A gal knows she ought to look at riads (old houses) when in Marrakech and it was Gianbaptiste Riccardi at the lovely Monte-Carlo Beach Hotel, Monaco – the Art Deco treasure which has that sensational personal trainer – who first mentioned Riad Jova.
He arranged a visit, and then I found out that Condé Nast Traveler’s top travel expert Wendy Perrin had stayed a week, as did the Financial Times’ Maria Shollenbarger (How To Spend It)..
Khalid Oulachguer, wearing amazingly bright yellow pointed slippers (babouche) came to pick me up. After the car dropped us in a square, a busy market with ‘shopkeepers’ displaying their wares on the ground, the buzz of traffic around, we walked ten minutes through immaculately-clean covered alleys that are undoubtedly centuries old.
Either side open shops displayed spices, window drape tassels, clothes for all and sundry. Turn right, right again, and you find yourself in a squash-court-sized courtyard, fountain in centre, two-floor building on all four sides painted palest ecru.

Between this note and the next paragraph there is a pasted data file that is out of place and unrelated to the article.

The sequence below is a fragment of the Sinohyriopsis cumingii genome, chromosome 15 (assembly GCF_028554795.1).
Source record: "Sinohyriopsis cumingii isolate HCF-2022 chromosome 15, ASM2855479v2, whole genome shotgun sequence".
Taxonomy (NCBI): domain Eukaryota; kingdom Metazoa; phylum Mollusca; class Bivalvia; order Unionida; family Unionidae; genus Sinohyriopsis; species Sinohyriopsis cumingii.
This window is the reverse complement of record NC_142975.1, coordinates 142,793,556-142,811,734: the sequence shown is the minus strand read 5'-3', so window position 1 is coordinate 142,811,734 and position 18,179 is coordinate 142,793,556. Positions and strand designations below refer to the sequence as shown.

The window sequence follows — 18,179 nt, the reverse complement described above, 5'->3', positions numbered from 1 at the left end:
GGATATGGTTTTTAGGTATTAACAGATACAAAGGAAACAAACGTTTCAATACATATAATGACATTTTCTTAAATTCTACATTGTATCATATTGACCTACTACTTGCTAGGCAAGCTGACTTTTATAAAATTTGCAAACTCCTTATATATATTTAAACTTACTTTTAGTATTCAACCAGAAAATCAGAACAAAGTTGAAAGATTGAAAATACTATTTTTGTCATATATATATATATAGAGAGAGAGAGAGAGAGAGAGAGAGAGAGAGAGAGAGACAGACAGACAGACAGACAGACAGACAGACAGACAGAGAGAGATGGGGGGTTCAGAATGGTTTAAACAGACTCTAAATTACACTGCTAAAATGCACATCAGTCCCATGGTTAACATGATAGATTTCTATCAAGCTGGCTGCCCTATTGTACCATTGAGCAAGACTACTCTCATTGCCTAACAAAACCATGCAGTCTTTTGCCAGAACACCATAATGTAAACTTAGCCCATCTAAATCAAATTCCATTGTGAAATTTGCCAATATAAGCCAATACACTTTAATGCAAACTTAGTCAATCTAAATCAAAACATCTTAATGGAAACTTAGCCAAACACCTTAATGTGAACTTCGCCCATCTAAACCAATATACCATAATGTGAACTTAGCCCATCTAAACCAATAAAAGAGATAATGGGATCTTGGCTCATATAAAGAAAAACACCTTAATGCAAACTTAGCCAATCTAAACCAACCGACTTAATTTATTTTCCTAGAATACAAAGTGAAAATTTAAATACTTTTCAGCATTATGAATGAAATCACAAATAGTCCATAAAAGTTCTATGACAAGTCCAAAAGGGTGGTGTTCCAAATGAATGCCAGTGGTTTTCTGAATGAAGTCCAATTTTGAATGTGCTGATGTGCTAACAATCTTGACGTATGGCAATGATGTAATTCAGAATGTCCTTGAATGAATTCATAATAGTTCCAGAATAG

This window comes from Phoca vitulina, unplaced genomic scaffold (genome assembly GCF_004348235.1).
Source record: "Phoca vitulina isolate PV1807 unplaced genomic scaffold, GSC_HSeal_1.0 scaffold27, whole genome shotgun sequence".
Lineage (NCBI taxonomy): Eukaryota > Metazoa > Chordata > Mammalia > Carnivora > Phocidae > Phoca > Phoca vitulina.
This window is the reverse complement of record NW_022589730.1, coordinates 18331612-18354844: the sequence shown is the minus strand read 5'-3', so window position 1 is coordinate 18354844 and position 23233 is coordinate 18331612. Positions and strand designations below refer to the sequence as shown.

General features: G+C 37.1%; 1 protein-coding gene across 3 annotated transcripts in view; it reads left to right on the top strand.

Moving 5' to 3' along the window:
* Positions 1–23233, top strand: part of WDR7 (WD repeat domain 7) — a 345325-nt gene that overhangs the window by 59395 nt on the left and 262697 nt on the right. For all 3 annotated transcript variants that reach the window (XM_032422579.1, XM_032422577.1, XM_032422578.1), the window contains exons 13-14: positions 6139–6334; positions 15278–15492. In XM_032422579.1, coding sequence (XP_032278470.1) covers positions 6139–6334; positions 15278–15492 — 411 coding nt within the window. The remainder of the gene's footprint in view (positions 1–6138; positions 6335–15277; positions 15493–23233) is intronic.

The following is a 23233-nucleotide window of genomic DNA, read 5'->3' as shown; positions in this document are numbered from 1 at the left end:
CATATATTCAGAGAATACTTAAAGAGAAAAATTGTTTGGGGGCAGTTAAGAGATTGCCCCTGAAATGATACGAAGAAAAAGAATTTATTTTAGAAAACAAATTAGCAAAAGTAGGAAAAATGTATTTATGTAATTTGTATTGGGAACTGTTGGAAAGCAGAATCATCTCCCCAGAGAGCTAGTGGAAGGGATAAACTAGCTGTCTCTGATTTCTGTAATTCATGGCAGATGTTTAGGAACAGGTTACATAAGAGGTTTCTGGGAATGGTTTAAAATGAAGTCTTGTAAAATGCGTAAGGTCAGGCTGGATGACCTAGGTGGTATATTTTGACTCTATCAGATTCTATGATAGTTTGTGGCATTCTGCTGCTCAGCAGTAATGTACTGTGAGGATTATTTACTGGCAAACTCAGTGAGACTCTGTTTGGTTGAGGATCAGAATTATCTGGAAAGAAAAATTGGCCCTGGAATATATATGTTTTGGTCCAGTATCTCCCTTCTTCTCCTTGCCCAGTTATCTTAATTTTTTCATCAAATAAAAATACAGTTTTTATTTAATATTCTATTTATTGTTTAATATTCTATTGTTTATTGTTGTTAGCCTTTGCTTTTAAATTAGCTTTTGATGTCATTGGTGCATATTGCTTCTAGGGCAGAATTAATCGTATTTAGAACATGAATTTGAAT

This is it, isn’t it a jewel, gushed Khalid, who runs the place. Turns out it is owned by two Italians (one is Marco Novella, whose day-job is running the gorgeous Villa San Michele in Fiesole, just outside Florence). They got Umberto Maria Branchini to decorate it; all internal walls are the local tadelekt, lime plaster like Venetian ragging.
Each of the seven rooms is unique. I loved Zanzibar, with a walk in alcove, about six by six by six feet, painted dark teal. The central, ceiling-set shower can be illuminated, oh so sexy. The suite evokes the theme of a journey through Africa, and the furniture is deliberately inspired by the colonial settings.
The main motif of this suite is the hand-braided rope that is recalled through the work of master craftsmen on the canopy and furniture. This room has a four-poster, with wood frame hung with gauze.
Similarly, Naos evokes ancient Greece (the Greeks settled on the northern coast Morocco). Here, the bed recalls the alcove of the Naos, the most secluded part of the temples where the statue of the deity was kept. All the furnishings, colours and details here are deliberately neo-classical.
Yes you have wifi throughout but forget about televisions. Forget a gym but massages can be arranged. Forget set meal times: Khalid said they serve whatever you want, whenever you want, wherever you want.
For those who love total seclusion, and none of the frills of a stereotype hotel, this would be good. But how would the gal manage without a gym? Answer, she would head up to this luxury riad’s flat rooftop, decorated with pots of live herbs, for a view of the surrounding soukh markets while she did yoga, pilates and a variety of exercises.